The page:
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Nevada judge mulls bid to nullify Biden win, stop 6 electors


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LAS VEGAS (AP) — A state judge heard arguments but made no immediate decision Thursday on a bid by the Donald Trump campaign to have the president declared the winner of the election in Nevada or to nullify results and stop the state’s six Democratic presidential electors from voting for Joe Biden.

Jesse Binnall, the attorney heading the challenge on behalf of six would-be Republican delegates to the Electoral College, asserted that so many fraudulent votes were cast, primarily in the Las Vegas area, that Trump won the state — not Biden.

“Some outright fraud, some irregularities. Votes that should not have been counted,” Binnall declared during a 2½ hour hearing before Judge James Todd Russell in Carson City.

Russell said he’ll render his decision Friday to allow time for an appeal to the state Supreme Court before the nationwide Electoral College finalizes results Dec. 14.

The arguments, streamed by video and telephone, came more than a week after the seven nonpartisan justices certified Nevada’s election results as official.

Biden won by 33,596 votes, nearly 2.4% of the 1.4 million votes cast statewide. In the Las Vegas area, Biden won by 9.35%.

Binnall said he had an expert who could show that nearly 87,000 improper or illegal votes were cast and, “The vast majority of the problem came from Clark County.”

“There is no evidence of any illegal votes, much less who cast them,” responded Kevin Hamilton, a national Democratic party elections litigator representing Nevada’s six Biden electors. “This is trial by allegation, not proof.”

“This election was fair, the votes were counted correctly and Joe Biden won. It’s time for the contestants to accept that,” Hamilton declared, casting the Nevada case as one among many futile challenges filed in presidential battleground states around the U.S.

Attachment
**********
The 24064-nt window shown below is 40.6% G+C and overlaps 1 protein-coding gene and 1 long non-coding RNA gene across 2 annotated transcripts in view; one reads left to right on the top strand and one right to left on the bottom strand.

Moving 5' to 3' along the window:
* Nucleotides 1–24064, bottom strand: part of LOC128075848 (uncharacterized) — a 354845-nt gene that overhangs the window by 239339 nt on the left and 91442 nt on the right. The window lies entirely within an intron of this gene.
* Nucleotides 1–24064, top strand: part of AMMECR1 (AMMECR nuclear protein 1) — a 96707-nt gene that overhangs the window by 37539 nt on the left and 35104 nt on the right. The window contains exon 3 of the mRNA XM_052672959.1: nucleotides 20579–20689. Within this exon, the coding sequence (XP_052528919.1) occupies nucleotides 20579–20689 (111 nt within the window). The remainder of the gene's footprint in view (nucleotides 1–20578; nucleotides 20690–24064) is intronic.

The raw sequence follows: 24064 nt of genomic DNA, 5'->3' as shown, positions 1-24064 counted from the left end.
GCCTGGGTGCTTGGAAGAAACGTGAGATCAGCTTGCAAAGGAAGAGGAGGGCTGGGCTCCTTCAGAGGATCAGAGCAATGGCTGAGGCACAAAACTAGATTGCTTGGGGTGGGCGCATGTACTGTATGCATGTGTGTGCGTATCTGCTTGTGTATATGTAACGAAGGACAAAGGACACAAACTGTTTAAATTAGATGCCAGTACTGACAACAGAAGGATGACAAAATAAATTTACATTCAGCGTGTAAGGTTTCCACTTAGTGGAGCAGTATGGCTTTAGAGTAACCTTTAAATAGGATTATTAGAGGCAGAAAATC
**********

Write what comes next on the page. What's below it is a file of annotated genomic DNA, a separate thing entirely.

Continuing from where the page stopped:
Binnall accused election officials in Nevada of trying to block unnamed GOP “whistleblowers” who he said still managed to collect what the attorney called “striking evidence that because of the lack of transparency because things were rushed, this election was unfortunately stolen.”

Russell earlier granted witnesses anonymity after Binnall invoked concerns for their safety.

In written filings, the attorney tied voting drives in at least six Indian communities around Nevada to the Biden campaign, and said voters illegally received items of value — gift and gas cards, raffle entries and T-shirts — in exchange for “coming to the polling place and casting their votes.”

The Nevada Native Vote Project denied that account as “categorically false” and branded assumptions that members of the nonpartisan advocacy group favored Biden the product of a “sloppy and racist investigation.”

Hamilton told the judge that Binnall’s claims fell “rather dramatically short of the mark” for what the Democratic Party attorney termed an “unprecedented and breathtaking” request to nullify the Nevada presidential vote.

Binnall said his expert — Jesse Kamzol, a Republican national political data analyst — identified votes by more than 19,000 “non-Nevadans;” nearly 24,000 people who didn’t live where they said they did; more than 1,500 dead voters; and more than 42,000 “double-votes.”

“That, right there, is more than the gulf between Vice President Biden and President Trump in this case,” Binnall said of the last figure.

Hamilton said there was no way to know which candidate received allegedly tainted ballots. He said Binnall’s claims were not specific enough to say who voted twice, what dead people voted or who cast ballots after moving out of state.

Hamilton challenged Kamzol’s credentials as an expert, but the judge said he wanted to hear Binnall’s evidence.

Binnall also cited accounts from a person referred to in the court record as “Doe 1” who said Las Vegas-area vote tallies were changed on laptops using discs that were not encrypted.

“Literally in the dead of night, votes were appearing and votes were disappearing on these machines … without explanation,” Binnall said.

Hamilton ended with a protest that the court had allowed Binnall wide discretion since the contest-of-election case was filed Nov. 17, accepting 15 depositions including anonymous testimony and letting him examine sealed election materials. He derided Binnall’s conclusions.

“They offer big numbers,” Hamilton told the judge, “but without support, without names and without proof of any specific illegal ballot being cast. Not one.”